Glover is a smooth skating, 6’3 defenceman who was billed on draft day as a reliable, two-way d-man. While he doesn’t have huge offensive upside, he moves the puck well, and is good at taking space away from his opponents. He had a disappointing freshman year, in large part because he was burried on the depth chart behind older NHL defensive prospects like Mike Reilly (Min), Brady Skjei (Nyr), Ryan Collins (Clb), Michael Brodzinski (Sjs), Jake Bischoff (Nyi), and Ben Marshall (Det). With at least three of those players turning pro, Glover will have a better opportunity to play significant minutes, and post more offence. Like many defencemen who lack high-end skill, it’s tough to assess Glover’s NHL potential until he starts playing against men in the AHL. He’ll probably play at least two more seasons in college before turning pro.
(5) Sami Niku
Sami Niku is a Finnish defenceman playing in his country’s main professional league, the SM-Liiga. While he has a slim build – he is almost 6’1, but only 175 – he is an excellent skater who moves the puck fairly well. Given that a few scouting services had Niku ranked in the top-100, the Jets did well to get him with the 198th pick in the this past year’s draft. Jets fans will get their best look at Niku this Christmas, as one would expect he’ll play for Finland again at the World Junior Championships (he made last year’s team). Given his lack of physical maturity, and the fact that he’s playing in a good European league, chances are that Niku will continue to develop in Finland another year or two before coming over to North America.
(1) Connor Hellebuyck
Connor Hellebuyck isn’t just the Jets’ top goalie prospect, he is one of their very best prospects, period. Hellebuyck was a standout in college, putting up near-historic numbers, and earning the Mike Richer award in 2014 as NCAA goaltender of the year. In his pro debut, he did nothing to disuade the organization opinion of him, putting up very strong numbers on a mediocre Ice Caps squad while leading all AHL goalies in minutes played during his rookie season. He also was asked to play for Team USA at the Men’s World Championships this past spring where he put up sparkling numbers – a record of 7-1, a G.A.A of 1.38, and save % of .948 – en route to a bronze medal. At 6’4, he’s a big goalie who relies on good positioning, and a heightened awareness of where potential shooters lurk. While there are no guarantees with any prospects – particularly with goaltenders – Hellebuyck has all the making of an NHL starting goaltender. Chances are he’ll spend one more season in the AHL with the Moose, before making his way to the NHL.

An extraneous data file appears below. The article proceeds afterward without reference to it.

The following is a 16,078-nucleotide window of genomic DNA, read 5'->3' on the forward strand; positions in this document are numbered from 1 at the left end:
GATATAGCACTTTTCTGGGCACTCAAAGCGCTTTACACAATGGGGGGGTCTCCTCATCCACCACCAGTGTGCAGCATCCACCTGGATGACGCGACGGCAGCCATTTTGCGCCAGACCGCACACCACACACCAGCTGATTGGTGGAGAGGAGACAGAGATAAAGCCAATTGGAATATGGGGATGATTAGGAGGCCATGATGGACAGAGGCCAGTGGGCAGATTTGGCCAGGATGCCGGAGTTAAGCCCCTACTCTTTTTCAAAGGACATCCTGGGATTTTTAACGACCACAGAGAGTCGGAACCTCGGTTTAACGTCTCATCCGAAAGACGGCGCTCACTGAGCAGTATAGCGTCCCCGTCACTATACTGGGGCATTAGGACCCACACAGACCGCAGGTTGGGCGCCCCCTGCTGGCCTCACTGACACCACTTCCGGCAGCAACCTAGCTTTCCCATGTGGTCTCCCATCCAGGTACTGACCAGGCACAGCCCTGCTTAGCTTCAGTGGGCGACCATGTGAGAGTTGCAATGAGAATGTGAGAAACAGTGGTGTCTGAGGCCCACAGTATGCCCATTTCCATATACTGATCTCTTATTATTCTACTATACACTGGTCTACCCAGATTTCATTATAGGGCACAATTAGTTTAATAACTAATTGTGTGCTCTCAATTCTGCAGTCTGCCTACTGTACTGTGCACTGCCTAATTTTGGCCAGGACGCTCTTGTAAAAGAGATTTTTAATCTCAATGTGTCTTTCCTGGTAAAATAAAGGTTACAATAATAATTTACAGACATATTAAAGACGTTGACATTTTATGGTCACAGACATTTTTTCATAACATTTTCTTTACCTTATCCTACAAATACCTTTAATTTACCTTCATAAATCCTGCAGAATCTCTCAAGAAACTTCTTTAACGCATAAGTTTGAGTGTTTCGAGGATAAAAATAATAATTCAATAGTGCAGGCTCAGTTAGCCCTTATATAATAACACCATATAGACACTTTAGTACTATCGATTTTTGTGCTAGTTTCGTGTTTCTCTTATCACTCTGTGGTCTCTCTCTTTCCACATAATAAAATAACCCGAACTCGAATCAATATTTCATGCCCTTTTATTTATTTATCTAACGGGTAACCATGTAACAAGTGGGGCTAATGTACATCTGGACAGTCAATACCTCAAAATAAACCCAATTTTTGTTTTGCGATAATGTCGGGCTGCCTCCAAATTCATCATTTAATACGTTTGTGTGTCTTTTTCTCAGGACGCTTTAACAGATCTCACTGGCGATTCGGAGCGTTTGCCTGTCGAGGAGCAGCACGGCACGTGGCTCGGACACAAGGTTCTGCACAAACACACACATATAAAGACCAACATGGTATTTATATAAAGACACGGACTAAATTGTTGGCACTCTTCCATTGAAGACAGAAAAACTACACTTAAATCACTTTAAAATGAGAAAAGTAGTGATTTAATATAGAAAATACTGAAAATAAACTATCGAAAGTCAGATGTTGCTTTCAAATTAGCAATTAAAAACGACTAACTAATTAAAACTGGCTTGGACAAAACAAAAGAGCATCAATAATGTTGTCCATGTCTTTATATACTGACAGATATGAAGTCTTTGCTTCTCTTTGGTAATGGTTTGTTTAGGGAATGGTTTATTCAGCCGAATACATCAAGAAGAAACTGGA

(2) Eric Comrie
Eric Comrie is turning pro in 2015 after ending his junior career as a 2nd Team WHL All-Star. He represented Canada at the World Junior Championships this past year, serving as the back-up to Zach Fucale, but playing well in two games, including a key contest against the US in the round robin. Although it was disappointing to lose out to Fucale – who is a very good prospect in his own right – to even be chosen as one of Canada’s two goalies for the World Junior team, ahead of other standouts like Tristan Jarry and Philippe Desrosiers – both of whom were drafted ahead of him – shows that he is very well thought of by amateur scouts. At 6’1, he’s an athletic goaltender with very strong fundaments. He also seems to have a maturity beyond his years, and a serious commitment to becoming a great pro. That said, CHL stats don’t often give a great read on a goaltender’s potential, so we’ll need to observe his AHL career before we have a good indication of his NHL potential. He will either back-up Connor Hellebuyck with the Moose this year, or perhaps be the starter in the ECHL in order to get more work. Then next season, he will likely be the full-time Moose starter.